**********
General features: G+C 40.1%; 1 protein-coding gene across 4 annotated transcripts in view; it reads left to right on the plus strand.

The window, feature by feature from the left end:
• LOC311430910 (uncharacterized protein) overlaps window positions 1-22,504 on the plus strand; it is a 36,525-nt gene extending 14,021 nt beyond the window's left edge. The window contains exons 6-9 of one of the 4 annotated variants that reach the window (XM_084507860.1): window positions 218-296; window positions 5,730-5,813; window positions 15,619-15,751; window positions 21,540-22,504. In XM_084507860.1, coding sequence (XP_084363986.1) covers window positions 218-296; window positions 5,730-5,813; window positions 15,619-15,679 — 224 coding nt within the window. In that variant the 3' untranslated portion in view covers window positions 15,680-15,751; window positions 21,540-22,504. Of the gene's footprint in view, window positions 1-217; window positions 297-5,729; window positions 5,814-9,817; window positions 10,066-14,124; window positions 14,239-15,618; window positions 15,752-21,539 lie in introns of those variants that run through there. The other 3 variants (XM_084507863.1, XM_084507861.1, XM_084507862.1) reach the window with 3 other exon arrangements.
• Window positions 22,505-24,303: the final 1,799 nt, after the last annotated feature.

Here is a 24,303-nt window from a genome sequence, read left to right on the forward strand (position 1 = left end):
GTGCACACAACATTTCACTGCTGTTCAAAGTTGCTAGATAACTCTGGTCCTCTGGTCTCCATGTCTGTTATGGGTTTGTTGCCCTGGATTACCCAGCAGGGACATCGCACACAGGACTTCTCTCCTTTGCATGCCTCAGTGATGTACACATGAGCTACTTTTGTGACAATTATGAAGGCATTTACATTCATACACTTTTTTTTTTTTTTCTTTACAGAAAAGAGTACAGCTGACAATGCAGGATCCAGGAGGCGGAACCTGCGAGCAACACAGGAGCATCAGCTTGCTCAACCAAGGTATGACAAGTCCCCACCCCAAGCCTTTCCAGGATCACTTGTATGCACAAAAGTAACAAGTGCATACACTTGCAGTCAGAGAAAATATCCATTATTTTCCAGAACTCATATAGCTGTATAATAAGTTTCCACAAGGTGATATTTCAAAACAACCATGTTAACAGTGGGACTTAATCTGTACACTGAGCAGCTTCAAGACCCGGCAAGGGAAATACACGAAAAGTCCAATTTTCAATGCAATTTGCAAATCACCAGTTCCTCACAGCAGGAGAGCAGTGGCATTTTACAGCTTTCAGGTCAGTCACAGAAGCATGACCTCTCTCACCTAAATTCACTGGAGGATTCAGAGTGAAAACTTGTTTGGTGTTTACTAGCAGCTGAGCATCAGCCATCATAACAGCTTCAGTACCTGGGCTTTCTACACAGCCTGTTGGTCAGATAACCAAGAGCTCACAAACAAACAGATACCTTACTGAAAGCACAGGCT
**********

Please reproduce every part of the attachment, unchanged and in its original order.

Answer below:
General features: G+C 40.1%; 1 protein-coding gene across 4 annotated transcripts in view; it reads left to right on the plus strand.

The window, feature by feature from the left end:
• LOC311430910 (uncharacterized protein) overlaps window positions 1-22,504 on the plus strand; it is a 36,525-nt gene extending 14,021 nt beyond the window's left edge. The window contains exons 6-9 of one of the 4 annotated variants that reach the window (XM_084507860.1): window positions 218-296; window positions 5,730-5,813; window positions 15,619-15,751; window positions 21,540-22,504. In XM_084507860.1, coding sequence (XP_084363986.1) covers window positions 218-296; window positions 5,730-5,813; window positions 15,619-15,679 — 224 coding nt within the window. In that variant the 3' untranslated portion in view covers window positions 15,680-15,751; window positions 21,540-22,504. Of the gene's footprint in view, window positions 1-217; window positions 297-5,729; window positions 5,814-9,817; window positions 10,066-14,124; window positions 14,239-15,618; window positions 15,752-21,539 lie in introns of those variants that run through there. The other 3 variants (XM_084507863.1, XM_084507861.1, XM_084507862.1) reach the window with 3 other exon arrangements.
• Window positions 22,505-24,303: the final 1,799 nt, after the last annotated feature.

Here is a 24,303-nt window from a genome sequence, read left to right on the forward strand (position 1 = left end):
GTGCACACAACATTTCACTGCTGTTCAAAGTTGCTAGATAACTCTGGTCCTCTGGTCTCCATGTCTGTTATGGGTTTGTTGCCCTGGATTACCCAGCAGGGACATCGCACACAGGACTTCTCTCCTTTGCATGCCTCAGTGATGTACACATGAGCTACTTTTGTGACAATTATGAAGGCATTTACATTCATACACTTTTTTTTTTTTTTCTTTACAGAAAAGAGTACAGCTGACAATGCAGGATCCAGGAGGCGGAACCTGCGAGCAACACAGGAGCATCAGCTTGCTCAACCAAGGTATGACAAGTCCCCACCCCAAGCCTTTCCAGGATCACTTGTATGCACAAAAGTAACAAGTGCATACACTTGCAGTCAGAGAAAATATCCATTATTTTCCAGAACTCATATAGCTGTATAATAAGTTTCCACAAGGTGATATTTCAAAACAACCATGTTAACAGTGGGACTTAATCTGTACACTGAGCAGCTTCAAGACCCGGCAAGGGAAATACACGAAAAGTCCAATTTTCAATGCAATTTGCAAATCACCAGTTCCTCACAGCAGGAGAGCAGTGGCATTTTACAGCTTTCAGGTCAGTCACAGAAGCATGACCTCTCTCACCTAAATTCACTGGAGGATTCAGAGTGAAAACTTGTTTGGTGTTTACTAGCAGCTGAGCATCAGCCATCATAACAGCTTCAGTACCTGGGCTTTCTACACAGCCTGTTGGTCAGATAACCAAGAGCTCACAAACAAACAGATACCTTACTGAAAGCACAGGCT